Cherlynn Low’s Humane AI Pin Review for Engadget

Cherlynn Low:

When you can read what’s on the screen, interacting with it might make you want to rip your eyes out. Like I said, you’ll have to move your palm closer and further to your chest to select the right cards to enter your passcode. It’s a bit like dialing a rotary phone, with cards for individual digits from 0 to 9. Go further away to get to the higher numbers and the backspace button, and come back for the smaller ones.

This gesture is smart in theory but it’s very sensitive. There’s a very small range of usable space since there is only so far your hand can go, so the distance between each digit is fairly small. One wrong move and you’ll accidentally select something you didn’t want and have to go all the way out to delete it. To top it all off, moving my arm around while doing that causes the Pin to flop about, meaning the screen shakes on my palm, too. On average, unlocking my Pin, which involves entering a four-digit passcode, took me about five seconds.

On its own, this doesn’t sound so bad, but bear in mind that you’ll have to re-enter this each time you disconnect the Pin from the booster, latch or clip. It’s currently springtime in New York, which means I’m putting on and taking off my jacket over and over again. Every time I go inside or out, I move the Pin to a different layer and have to look like a confused long-sighted tourist reading my palm at various distances. It’s not fun.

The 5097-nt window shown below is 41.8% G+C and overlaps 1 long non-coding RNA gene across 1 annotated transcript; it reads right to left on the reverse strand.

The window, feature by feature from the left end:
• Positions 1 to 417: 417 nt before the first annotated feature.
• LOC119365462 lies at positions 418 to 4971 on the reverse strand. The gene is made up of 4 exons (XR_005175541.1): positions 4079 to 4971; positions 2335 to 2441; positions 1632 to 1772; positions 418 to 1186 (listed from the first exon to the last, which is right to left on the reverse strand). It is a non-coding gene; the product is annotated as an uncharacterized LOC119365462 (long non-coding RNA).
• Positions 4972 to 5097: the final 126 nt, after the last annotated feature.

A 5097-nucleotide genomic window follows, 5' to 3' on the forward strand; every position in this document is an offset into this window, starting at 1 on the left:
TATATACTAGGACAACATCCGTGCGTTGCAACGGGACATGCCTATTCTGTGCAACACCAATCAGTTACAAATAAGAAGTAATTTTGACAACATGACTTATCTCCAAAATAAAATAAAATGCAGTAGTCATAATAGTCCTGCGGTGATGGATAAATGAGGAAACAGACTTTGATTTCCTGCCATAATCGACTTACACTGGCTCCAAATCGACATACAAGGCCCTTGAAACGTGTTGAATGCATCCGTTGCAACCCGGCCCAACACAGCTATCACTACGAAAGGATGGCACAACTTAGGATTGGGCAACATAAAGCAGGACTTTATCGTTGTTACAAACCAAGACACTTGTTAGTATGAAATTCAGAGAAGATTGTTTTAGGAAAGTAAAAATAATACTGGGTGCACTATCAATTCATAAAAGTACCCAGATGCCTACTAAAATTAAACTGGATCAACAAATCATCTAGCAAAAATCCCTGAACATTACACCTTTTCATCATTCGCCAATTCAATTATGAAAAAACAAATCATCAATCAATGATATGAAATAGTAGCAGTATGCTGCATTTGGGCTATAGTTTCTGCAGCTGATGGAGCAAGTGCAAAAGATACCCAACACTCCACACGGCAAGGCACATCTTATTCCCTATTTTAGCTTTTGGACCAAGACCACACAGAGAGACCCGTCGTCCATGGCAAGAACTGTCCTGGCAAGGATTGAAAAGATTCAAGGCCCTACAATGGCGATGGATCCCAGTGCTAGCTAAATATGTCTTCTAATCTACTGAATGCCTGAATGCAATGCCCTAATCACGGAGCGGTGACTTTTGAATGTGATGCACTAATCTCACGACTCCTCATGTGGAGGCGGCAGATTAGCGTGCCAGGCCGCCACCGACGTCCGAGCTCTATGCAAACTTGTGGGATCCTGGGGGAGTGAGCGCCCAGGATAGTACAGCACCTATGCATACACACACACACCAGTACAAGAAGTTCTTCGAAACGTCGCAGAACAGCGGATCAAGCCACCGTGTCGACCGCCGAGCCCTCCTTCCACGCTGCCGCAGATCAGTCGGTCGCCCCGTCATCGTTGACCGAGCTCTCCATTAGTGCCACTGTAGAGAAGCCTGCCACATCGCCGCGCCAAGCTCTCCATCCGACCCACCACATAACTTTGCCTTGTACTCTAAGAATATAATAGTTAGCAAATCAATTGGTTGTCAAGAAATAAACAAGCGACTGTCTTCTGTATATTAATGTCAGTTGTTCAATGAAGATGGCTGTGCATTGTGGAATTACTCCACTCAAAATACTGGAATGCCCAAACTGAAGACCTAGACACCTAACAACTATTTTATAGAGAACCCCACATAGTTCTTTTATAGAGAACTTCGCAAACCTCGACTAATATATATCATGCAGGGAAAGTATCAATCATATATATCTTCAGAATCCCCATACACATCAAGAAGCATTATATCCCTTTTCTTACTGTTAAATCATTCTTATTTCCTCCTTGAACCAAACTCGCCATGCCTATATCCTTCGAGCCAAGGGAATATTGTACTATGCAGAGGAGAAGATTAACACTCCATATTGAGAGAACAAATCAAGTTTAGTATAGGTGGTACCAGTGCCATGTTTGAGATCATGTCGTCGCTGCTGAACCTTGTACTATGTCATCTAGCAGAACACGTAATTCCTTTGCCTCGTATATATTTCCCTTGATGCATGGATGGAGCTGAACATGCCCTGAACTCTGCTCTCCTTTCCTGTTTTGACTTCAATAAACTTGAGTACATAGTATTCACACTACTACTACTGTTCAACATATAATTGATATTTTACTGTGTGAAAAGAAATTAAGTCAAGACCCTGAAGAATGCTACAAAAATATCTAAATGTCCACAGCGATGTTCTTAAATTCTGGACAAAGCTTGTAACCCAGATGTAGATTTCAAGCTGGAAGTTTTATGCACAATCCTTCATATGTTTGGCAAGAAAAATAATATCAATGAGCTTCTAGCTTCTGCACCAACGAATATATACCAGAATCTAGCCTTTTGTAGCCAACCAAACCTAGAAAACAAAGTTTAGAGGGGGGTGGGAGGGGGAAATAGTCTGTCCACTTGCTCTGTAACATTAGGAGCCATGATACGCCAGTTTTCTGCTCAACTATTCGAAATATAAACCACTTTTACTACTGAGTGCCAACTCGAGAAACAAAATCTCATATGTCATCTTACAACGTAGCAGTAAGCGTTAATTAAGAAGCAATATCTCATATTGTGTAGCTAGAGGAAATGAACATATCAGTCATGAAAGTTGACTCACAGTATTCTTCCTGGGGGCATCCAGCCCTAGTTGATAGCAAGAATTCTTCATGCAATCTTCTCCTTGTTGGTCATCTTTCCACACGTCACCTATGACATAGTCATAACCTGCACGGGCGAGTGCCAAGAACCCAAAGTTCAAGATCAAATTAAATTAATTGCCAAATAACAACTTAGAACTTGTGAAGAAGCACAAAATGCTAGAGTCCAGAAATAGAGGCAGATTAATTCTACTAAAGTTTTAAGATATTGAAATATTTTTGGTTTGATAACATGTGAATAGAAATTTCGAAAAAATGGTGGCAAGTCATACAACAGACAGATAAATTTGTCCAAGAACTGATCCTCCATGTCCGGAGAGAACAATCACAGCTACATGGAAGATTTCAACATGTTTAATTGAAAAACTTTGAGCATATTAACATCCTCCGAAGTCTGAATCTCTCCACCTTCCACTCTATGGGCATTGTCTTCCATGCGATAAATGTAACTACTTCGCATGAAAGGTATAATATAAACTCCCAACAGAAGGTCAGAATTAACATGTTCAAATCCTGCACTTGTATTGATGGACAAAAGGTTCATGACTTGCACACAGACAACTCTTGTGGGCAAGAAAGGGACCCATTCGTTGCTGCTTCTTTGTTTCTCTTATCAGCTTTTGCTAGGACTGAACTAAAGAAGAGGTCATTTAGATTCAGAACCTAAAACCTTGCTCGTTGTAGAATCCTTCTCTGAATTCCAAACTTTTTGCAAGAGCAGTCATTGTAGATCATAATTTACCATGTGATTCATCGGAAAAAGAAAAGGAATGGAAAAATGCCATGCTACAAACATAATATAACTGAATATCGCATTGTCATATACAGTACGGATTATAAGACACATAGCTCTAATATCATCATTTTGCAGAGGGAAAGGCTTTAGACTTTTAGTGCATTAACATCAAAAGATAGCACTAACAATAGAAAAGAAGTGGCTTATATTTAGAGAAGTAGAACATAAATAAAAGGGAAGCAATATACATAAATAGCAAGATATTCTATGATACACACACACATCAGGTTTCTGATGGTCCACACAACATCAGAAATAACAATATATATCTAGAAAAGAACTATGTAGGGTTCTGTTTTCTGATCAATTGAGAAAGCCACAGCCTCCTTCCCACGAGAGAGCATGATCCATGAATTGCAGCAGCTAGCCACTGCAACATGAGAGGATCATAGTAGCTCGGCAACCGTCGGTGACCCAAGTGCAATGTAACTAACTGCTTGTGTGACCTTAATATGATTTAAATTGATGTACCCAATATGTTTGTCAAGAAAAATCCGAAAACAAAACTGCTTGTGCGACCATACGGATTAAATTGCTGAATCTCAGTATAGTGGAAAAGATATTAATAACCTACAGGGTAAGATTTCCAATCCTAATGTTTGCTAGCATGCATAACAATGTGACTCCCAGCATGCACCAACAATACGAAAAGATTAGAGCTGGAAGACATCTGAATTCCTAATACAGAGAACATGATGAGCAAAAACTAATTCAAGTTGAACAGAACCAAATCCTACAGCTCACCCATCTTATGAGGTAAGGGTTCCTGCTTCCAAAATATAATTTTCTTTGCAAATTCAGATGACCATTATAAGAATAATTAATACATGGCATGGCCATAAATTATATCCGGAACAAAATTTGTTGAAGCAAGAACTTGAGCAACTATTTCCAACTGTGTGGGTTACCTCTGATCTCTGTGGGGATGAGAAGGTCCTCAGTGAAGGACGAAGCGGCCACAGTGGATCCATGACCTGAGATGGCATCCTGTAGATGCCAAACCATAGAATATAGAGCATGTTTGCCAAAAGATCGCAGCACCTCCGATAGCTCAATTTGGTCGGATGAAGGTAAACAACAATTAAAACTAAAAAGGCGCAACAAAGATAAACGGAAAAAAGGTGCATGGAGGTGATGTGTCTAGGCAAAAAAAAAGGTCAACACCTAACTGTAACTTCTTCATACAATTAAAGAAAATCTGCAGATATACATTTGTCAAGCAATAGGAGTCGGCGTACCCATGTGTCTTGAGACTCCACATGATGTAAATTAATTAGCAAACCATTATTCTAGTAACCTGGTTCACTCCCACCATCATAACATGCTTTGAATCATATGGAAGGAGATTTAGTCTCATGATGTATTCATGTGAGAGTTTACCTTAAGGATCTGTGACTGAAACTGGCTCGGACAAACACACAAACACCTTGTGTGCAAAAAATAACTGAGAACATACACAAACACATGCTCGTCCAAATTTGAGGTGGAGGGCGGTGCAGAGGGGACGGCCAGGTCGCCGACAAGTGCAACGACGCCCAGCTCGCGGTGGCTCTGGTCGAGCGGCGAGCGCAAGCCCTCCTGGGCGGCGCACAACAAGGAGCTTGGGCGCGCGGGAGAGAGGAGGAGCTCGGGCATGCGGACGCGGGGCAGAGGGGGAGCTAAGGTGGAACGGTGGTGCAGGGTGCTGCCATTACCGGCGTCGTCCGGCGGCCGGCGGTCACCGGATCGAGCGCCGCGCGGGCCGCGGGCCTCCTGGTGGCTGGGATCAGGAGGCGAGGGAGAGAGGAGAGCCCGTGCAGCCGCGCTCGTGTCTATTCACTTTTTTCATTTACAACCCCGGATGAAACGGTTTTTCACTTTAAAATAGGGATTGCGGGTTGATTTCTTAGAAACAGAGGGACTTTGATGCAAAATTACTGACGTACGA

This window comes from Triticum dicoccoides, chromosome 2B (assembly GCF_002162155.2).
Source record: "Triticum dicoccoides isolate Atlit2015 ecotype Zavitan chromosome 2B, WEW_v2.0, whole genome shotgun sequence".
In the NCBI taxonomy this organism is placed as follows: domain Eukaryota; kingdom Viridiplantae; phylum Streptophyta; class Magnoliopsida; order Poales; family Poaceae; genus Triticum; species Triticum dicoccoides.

One thing all the reviewers seem to agree upon is that the AI Pin feels like an impressive piece of kit: small, lightweight, sturdy, well-made. And it packs a lot into a small form factor: camera, laser projector, speaker/microphone. But it’s also seemingly bursting at the seams, battery-life and heat-dissipation-wise. So I get it, me suggesting they should have added something else to the hardware — anything else — would pose a design and engineering challenge.

But with that throat-clearing out of the way: it seems obvious that the AI Pin should have a fingerprint scanner for authentication. You have to touch it for all interactions anyway — it doesn’t listen for a trigger word — so why not add the equivalent of Touch ID? Every single review notes the same thing Low complains about above: authenticating with your passcode takes too long, is error-prone, and you need to do it periodically throughout the day.

Friday, 12 April 2024